This week, I took the difficult step of separating from my literary agent after he was unable to place my book with a publisher and had fallen out of a communication with me since late last year. I did not take this step lightly, but going forward, I realize that I need more aggressive and supportive representation for my manuscript if I am to make a success of it. My now-former agent said, in his parting message, that he surveyed other agents who agreed that publishers are not interested in the “Americana” field and have difficulty seeing a book about celebrity as “serious,” which tells me that my agent was probably not selling my book on its strongest or most relevant points. I have some potential plans and options for moving forward, but in the meantime, I will be taking some time to revise the manuscript to make it the best-documented book about James Dean every written, not least so no one can challenge my conclusions on the facts.
Note: This blog post also appears in this week's weekly newsletter.
British journalist Graham Hancock’s Ancient Apocalypse has become a surprise cultural phenomenon since its November 11 release on Netflix. The archaeology-themed series garnered an impressive 24.62 million hours of viewing in its first week of release, landing in the streaming service’s top 10 in 31 countries. It has also sparked unparalleled outrage from archaeologists and journalists, resulting in dozens of think pieces decrying the show’s many false claims and illogical arguments, analyzing its racist implications, and declaring the series everything from “fishy” to the “most dangerous” show on Netflix. “Why has this been allowed?” asked Britain’s The Guardian. The answer to that seemed pretty obvious: Hancock’s son, Sean Hancock, is Netflix’s senior manager for unscripted originals.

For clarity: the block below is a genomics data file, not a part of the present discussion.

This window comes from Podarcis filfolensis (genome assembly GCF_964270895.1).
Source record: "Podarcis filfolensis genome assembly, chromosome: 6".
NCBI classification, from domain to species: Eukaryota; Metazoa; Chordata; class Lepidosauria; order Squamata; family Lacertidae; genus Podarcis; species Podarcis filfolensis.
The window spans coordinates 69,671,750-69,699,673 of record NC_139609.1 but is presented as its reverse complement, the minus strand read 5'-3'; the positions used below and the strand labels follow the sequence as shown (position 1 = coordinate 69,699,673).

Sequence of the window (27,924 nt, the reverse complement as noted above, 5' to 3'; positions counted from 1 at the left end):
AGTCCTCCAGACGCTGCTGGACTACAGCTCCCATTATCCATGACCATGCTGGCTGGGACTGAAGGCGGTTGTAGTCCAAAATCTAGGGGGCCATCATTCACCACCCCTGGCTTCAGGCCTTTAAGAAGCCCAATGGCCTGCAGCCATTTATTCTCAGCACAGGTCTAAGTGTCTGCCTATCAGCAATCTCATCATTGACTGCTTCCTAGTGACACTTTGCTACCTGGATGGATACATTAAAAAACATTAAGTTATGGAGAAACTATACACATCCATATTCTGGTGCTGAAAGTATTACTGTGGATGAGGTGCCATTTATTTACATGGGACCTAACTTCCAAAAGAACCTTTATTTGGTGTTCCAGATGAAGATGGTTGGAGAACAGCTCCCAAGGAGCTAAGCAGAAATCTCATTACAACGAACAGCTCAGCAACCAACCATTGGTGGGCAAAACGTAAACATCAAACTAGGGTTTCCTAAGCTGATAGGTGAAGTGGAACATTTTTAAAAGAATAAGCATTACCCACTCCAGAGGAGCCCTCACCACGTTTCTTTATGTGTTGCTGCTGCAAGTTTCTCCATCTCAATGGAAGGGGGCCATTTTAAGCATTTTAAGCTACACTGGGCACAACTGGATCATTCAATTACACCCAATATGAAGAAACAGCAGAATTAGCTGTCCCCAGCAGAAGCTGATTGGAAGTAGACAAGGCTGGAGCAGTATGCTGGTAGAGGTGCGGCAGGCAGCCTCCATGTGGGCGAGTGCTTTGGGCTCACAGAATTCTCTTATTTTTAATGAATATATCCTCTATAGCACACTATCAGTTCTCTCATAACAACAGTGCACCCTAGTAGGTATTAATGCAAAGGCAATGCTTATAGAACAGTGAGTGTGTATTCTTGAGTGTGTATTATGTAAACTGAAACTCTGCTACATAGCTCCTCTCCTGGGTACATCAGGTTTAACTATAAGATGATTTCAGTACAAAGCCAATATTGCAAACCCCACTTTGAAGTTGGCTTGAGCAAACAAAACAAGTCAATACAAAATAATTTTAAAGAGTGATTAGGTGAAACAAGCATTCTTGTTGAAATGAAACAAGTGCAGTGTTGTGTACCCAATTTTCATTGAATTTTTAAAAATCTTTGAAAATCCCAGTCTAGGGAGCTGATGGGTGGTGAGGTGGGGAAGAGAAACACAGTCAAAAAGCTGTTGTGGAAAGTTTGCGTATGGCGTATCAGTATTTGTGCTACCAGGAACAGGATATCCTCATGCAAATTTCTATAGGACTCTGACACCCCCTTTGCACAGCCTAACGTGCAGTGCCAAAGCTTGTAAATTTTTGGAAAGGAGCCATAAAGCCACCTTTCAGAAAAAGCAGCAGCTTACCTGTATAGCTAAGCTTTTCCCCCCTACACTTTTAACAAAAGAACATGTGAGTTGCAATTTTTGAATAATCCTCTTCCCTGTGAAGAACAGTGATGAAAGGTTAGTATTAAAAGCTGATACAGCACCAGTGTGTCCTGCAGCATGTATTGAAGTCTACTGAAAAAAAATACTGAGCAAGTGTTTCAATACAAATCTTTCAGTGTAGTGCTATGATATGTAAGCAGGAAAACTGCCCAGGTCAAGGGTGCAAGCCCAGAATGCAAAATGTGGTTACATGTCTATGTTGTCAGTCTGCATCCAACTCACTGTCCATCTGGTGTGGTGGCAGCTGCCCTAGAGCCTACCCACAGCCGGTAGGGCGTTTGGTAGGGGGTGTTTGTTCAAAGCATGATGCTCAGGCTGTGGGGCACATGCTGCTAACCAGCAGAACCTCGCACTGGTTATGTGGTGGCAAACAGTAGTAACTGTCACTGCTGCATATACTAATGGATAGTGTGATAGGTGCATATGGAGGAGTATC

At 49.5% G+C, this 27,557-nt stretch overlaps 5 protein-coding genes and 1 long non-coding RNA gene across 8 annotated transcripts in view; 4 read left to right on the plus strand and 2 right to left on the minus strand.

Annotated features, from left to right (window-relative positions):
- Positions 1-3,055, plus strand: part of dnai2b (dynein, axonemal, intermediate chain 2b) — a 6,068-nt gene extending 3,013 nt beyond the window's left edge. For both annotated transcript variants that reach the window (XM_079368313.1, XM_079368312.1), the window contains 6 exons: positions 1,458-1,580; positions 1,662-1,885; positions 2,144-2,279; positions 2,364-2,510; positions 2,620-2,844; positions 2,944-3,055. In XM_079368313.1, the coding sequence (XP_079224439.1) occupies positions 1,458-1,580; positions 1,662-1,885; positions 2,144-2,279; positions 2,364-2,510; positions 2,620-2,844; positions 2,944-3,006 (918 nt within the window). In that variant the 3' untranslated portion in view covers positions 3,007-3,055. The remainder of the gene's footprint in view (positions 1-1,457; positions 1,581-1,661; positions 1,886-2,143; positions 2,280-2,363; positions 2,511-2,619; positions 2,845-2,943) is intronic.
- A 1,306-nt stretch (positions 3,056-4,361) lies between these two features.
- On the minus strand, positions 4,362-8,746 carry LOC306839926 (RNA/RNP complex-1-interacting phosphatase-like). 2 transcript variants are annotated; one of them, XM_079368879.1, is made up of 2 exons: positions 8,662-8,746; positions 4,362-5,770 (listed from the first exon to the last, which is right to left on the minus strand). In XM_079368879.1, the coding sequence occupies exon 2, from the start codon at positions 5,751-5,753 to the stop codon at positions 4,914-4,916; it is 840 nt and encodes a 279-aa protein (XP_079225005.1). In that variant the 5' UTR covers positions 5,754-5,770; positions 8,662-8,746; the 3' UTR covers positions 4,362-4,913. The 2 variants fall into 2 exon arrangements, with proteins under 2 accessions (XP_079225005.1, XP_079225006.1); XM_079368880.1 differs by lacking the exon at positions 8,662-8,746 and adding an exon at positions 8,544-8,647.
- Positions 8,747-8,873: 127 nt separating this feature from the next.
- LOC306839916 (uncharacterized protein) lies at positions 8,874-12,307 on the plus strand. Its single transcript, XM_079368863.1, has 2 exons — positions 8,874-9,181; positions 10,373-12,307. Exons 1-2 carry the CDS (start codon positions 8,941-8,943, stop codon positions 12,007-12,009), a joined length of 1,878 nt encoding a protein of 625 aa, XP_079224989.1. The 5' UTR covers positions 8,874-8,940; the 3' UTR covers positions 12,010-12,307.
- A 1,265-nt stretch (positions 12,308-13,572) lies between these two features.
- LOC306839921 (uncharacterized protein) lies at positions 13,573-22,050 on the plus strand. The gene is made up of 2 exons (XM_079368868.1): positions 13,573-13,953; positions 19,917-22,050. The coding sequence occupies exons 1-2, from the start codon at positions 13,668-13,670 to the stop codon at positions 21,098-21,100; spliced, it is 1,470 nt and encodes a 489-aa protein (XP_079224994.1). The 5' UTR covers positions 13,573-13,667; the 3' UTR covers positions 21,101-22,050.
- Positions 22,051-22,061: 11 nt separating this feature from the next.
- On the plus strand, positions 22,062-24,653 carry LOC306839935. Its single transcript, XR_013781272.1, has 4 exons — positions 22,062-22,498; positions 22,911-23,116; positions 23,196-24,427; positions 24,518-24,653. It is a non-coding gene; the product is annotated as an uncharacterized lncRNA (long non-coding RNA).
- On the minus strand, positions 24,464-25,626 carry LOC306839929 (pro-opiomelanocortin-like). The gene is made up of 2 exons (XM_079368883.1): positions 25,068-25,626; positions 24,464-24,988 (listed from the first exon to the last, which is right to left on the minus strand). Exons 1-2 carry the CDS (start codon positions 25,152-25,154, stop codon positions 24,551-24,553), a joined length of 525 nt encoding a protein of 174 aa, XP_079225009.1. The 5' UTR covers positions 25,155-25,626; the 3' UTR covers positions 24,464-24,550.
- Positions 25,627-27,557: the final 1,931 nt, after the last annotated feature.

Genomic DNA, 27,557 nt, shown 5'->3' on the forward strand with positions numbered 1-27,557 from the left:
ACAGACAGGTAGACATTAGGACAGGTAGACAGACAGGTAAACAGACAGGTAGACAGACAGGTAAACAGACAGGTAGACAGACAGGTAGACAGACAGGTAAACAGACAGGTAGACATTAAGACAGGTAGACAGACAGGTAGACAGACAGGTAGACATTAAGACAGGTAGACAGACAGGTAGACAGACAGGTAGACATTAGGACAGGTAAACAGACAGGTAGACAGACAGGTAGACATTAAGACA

Hancock’s show speculates that a crashing comet destroyed Atlantis, or a similar lost civilization, 13,000 years ago in a series of events remembered as the Great Flood. Ancient monuments and wisdom are therefore the legacy of Atlantis’s survivors, not Earth’s diverse peoples and cultures. Explaining all the reasons Hancock is wrong would take a whole book. Fortunately, I’ve written two. Reader, he is wrong...
Read the rest in The New Republic!
I am sure you noticed that I have been quieter than usual this week. That's because a magazine has commissioned me to write an article, so I spent my free time this week working on that project. The good news is that the piece is done and filed. If all goes well, it should run in the coming days, and I will post a link once it does.
As part of the research for the new book I am crafting out of parts of the one that didn’t garner much interest, I have been researching government persecution of queer people in the postwar era. In so doing, I came across a rather dramatic fact that led me down a statistical rabbit-hole as I hunted the source of a seemingly dramatic fact that turned out not be what it seemed.
I am an author and researcher focusing on pop culture, science, and history. Bylines: New Republic, Esquire, Slate, etc. There's more about me in the About Jason tab.